It's difficult to envision that Amanda Edwards was once trapped in a coma from which one doctor believed she might never awaken, except in a vegetative state.
She is now 27 years old and married, with an engaging smile and a playful sense of humor. She recently gave birth to her first child, a daughter named Audrey.
When Amanda pushes Audrey's carriage along the sidewalks of her Orange County, Calif., apartment complex, she walks with a limp — her right side was paralyzed by the accident that placed her in a coma, but she has few other visible manifestations of the severe brain injury she suffered in May 1997.
Regaining her life, her appearance and her sense of normality was a long, arduous and painful process.
Ten years ago, Amanda, then a popular cheerleader at Newport Harbor High School, was thrown out of a crowded sport utility vehicle when it flipped over at what police said was a high rate of speed. She was riding with a group of high school students, most of whom had been drinking. She was not wearing a seat belt.
"It was extremely difficult," said her mother, Chris Maese, who is divorced from Amanda's father. "All I knew that I could do is pray. … I was helpless."
Amanda was hospitalized in a coma at Western Medical Center in Santa Ana, Calif., and within days, she was also at the center of an extraordinary community effort to restore for her a chance at the life she had dreamed of.
"My friends were always there," Amanda said. "They never went away."
On June 7, 1997, the night of what would have been her high school prom, her schoolmates showed up at the hospital, dressed for the dance they would attend later. They decorated the corridors with pictures as Amanda lay unresponsive in her room three floors above. And before they went to the prom, they recorded messages for her.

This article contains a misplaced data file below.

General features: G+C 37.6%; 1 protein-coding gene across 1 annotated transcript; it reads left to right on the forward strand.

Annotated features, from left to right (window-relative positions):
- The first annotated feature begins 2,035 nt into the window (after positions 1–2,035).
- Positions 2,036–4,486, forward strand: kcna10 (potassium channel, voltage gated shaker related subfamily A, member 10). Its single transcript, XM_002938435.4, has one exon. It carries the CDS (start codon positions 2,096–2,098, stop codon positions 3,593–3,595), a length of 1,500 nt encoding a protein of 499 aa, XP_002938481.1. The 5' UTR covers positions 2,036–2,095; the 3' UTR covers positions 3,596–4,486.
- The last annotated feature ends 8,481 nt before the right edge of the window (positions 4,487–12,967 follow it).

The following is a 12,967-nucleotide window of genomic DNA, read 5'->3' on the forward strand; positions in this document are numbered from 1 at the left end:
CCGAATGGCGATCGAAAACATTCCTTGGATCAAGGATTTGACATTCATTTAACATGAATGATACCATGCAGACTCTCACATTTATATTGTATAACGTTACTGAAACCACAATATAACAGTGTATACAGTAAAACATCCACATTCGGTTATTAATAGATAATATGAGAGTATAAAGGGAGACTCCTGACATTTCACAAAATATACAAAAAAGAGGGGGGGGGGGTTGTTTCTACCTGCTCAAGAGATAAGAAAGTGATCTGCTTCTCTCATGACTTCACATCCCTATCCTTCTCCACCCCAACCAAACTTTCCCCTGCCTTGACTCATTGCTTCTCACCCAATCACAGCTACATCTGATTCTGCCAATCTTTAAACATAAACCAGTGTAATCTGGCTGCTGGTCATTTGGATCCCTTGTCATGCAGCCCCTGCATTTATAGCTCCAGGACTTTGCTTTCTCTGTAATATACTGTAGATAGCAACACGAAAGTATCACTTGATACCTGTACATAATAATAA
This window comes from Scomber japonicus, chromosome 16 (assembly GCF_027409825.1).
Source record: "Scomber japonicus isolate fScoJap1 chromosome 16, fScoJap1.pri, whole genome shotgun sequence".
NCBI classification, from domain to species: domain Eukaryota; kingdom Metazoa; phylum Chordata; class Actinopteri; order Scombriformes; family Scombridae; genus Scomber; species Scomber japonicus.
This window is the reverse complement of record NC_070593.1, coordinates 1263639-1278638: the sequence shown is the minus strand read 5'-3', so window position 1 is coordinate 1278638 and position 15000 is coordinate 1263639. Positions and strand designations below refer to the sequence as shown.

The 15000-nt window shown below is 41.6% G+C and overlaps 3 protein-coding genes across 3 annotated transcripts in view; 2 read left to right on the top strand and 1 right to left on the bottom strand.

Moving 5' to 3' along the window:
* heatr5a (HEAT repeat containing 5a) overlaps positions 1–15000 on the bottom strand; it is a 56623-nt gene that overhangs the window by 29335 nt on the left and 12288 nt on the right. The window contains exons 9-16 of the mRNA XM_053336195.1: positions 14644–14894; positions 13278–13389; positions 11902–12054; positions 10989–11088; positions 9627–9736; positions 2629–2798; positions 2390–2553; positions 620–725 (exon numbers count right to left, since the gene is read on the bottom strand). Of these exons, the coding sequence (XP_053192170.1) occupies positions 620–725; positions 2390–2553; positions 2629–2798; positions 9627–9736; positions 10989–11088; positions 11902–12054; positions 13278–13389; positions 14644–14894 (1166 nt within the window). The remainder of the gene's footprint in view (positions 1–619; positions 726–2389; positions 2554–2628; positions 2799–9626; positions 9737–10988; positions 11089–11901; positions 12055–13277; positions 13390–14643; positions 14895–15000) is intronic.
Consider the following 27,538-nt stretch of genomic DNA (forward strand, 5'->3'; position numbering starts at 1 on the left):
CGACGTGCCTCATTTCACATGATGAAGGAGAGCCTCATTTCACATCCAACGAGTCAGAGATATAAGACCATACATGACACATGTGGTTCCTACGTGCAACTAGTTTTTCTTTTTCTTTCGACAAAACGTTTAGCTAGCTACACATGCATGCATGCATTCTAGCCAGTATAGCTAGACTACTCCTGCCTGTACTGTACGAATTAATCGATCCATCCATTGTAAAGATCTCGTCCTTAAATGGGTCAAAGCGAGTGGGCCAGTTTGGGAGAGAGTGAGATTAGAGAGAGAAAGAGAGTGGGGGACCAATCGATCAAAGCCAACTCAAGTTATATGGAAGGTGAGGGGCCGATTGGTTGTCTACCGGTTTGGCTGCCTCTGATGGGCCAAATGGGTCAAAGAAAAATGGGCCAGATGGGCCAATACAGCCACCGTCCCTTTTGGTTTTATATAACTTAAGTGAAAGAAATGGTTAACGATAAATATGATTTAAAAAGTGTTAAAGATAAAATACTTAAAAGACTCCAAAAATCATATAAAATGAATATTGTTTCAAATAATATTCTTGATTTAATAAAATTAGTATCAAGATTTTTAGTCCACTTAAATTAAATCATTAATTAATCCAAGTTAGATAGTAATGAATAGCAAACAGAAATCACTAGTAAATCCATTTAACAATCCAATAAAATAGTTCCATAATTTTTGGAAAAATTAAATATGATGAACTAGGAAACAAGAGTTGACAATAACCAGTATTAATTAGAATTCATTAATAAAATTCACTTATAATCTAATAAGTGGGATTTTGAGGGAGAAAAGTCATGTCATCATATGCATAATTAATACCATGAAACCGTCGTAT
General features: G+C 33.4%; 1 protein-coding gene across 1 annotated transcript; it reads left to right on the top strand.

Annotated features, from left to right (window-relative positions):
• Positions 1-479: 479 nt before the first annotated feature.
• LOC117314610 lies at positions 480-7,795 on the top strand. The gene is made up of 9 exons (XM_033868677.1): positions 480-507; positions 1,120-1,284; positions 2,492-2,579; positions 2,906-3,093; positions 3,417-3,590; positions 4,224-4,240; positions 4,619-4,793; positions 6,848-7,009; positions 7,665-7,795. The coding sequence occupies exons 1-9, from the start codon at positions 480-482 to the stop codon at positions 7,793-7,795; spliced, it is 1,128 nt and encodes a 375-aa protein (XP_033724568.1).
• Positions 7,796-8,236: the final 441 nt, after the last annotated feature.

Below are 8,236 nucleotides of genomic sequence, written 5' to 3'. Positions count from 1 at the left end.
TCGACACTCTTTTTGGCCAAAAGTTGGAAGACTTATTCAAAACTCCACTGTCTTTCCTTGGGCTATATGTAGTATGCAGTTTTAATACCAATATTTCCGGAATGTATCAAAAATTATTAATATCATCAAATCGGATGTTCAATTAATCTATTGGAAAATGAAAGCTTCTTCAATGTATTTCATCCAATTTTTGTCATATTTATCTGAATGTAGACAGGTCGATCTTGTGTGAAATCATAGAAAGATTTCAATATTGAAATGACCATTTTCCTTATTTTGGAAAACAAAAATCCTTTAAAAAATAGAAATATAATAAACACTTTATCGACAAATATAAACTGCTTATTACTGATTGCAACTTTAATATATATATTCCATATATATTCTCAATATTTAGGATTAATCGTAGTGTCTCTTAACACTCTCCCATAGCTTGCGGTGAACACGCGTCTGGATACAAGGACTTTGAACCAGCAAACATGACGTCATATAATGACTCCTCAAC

"We're all praying for you," said one, "and we love you."
One constant visitor to Amanda's bedside was another cheerleader Sydney Burkhardt, who is now married and has one child. "That was a life-changing experience," she said. "That was the day that a lot of us grew up."
Burkhardt remembers the accident as transforming because of the trauma that was suddenly and unexpectedly introduced into their lives. When doctors confirmed six weeks after the accident that Amanda was slowly coming out of the coma, Burkhardt continued to accompany her friend during often agonizing physical therapy at the Meridian Neuro Care Center.
What frequently was a look of distress on Amanda's face was a reflection not only of pain, but of the raw emotions she felt because her brain hadn't recovered to the point where she could interpret or communicate what was happening to her. The long and exhaustive rehabilitation was videotaped by her mother.
"I subconsciously told myself that when she woke up she needed to see where she was," said Maese. "And then when she was awake and she was learning how to walk, learning how to talk, I wanted her to see where she had been so that she can give God the glory. Because when you look at the tapes it also helps you to strive to be better than what you see."
Watching some of those 10-year-old tapes reminds Amanda of her journey — back then she was still in physical therapy, still subject to confusion and preoccupied with the idea of going home.